Gotabaya Rajapaksa has resigned as president of Sri Lanka, after fleeing on Wednesday following weeks of mass protests over the country’s economic crisis.
Rajapaksa’s office said his resignation letter had been received by the country’s parliamentary speaker, after it was flown from Singapore, where the leader had fled to.
The speaker’s office said it will verify the authenticity of the letter, complete all legal processes and make an official announcement about Rajapaksa’s resignation on Friday.
Many Sri Lankans hold Rajapaksa responsible for driving Sri Lanka into its worst economic crisis since independence in 1948, which has led to severe shortages of fuel, food and medicines. Along with several members of his politically powerful family who held political posts, he is accused of economic mismanagement and widespread corruption.
Rajapaksa has not directly addressed the people of Sri Lanka since he was evacuated from his home on Saturday morning, before protests in which hundreds of thousands of people gathered in Colombo demanding he step down.
He fled to the Maldives on Wednesday under the cover of darkness then went onwards to Singapore, leaving Sri Lanka in a state of political turmoil as he refused to resign for over 36 hours despite his absence.
Rajapaksa’s resignation was confirmed by Mohamed Nasheed, the former president of the Maldives, who helped facilitate the president’s escape to the Maldives on Wednesday.
Rasheed tweeted: “President GR has resigned. I hope Sri Lanka can now move forward. I believe the president would not have resigned if he were still in Sri Lanka and fearful of losing his life.”
Rajapaksa had pushed back against months of demands for him to step down, but he was forced into resigning after the protests in Colombo on Saturday culminated in his presidential palace and offices being occupied by thousands of protesters.
He had originally given a date of 13 July for his resignation but it was delayed as he appeared to struggle to find a country that would take him in and give him a safe haven.
After his arrival on Thursday, the Singapore government made it clear that Rajapaksa was not there to stay. In a swiftly released statement, the foreign ministry clarified that Rajapaksa had been given entry to Singapore “on a private visit” and that “he has not asked for asylum and neither has he been granted any asylum”.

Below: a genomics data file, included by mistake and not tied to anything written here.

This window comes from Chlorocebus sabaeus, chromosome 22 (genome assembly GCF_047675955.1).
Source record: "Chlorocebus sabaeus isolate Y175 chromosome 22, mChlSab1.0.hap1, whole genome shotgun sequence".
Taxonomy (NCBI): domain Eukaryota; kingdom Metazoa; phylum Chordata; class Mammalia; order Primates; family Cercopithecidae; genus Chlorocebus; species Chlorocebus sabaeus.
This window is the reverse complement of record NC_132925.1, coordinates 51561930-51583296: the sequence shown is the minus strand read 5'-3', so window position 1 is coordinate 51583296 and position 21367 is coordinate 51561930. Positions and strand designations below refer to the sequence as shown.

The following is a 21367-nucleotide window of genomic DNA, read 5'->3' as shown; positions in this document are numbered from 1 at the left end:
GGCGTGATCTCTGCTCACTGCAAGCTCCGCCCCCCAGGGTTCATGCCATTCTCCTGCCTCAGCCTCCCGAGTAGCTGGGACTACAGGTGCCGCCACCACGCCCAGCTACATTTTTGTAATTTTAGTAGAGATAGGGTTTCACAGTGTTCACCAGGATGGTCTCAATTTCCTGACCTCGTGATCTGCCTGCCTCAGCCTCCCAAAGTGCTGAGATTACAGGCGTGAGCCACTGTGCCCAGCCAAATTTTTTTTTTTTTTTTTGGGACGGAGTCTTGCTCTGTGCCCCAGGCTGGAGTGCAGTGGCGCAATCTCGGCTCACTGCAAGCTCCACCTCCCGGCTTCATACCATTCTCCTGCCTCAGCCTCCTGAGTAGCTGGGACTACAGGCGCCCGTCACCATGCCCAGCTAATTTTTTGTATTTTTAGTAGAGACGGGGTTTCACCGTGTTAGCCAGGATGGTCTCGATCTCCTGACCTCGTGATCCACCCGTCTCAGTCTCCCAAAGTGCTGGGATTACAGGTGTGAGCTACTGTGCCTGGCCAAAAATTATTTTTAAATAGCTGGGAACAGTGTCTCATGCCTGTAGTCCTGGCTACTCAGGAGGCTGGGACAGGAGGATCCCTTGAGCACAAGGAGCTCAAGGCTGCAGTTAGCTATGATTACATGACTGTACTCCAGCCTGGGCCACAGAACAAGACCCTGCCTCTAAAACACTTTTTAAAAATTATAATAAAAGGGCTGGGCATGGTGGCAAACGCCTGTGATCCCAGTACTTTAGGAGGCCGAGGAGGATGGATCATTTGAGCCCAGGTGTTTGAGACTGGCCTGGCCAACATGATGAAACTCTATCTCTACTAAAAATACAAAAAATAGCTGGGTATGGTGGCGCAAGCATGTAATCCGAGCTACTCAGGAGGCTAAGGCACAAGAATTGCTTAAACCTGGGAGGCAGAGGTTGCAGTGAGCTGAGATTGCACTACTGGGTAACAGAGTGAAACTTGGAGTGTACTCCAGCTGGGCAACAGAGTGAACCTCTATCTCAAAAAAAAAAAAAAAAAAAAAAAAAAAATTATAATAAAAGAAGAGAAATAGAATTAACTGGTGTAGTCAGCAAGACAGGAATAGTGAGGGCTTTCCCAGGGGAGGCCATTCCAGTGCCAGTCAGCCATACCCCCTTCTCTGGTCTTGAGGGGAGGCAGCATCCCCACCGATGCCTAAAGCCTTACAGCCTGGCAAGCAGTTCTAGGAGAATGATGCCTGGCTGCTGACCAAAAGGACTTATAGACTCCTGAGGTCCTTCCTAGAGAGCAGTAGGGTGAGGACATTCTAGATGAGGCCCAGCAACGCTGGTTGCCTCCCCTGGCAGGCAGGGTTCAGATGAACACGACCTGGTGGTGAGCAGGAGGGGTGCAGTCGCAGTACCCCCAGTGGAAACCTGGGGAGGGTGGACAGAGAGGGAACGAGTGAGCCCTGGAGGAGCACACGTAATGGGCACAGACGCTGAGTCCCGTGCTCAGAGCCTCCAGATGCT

A spokesperson for the Indian government also denied reports that India had helped facilitate Rajapaksa’s escape from Sri Lanka.
His final destination remains unclear. There are reports he will be travelling onwards to Saudi Arabia but they could not be confirmed.
Observers have said they assumed his resignation announcement would not come until he had reached a destination from where he could ensure protection from prosecution on charges of alleged corruption. He also faces longstanding war crimes accusations from his time as head of the armed forces during Sri Lanka’s civil war.
Sri Lanka remained in a state of emergency and soldiers were authorised to use necessary force to prevent destruction of property and life, the country’s army said in a statement on Thursday.
Protesters filled the streets of Colombo on Wednesday and, after coming up against police and military enforcement and thick teargas, took over the offices of Wickremesinghe, demanding he resign as prime minister and interim president.
On Thursday morning, protesters said they had peacefully handed back the government buildings they had occupied, including the president’s residential palace, and the prime minister’s offices and official residence, in order to maintain peace.
Rajapaksa’s official resignation paves the way for a new unity government to take over, comprised of multiple political parties. Parliament is due to reconvene on Friday, when a new cabinet and prime minister will be put forward. MPs will then vote for a new president on 20 July.
July 14, 2022 at 09:42PM Hannah Ellis-Petersen in Colombo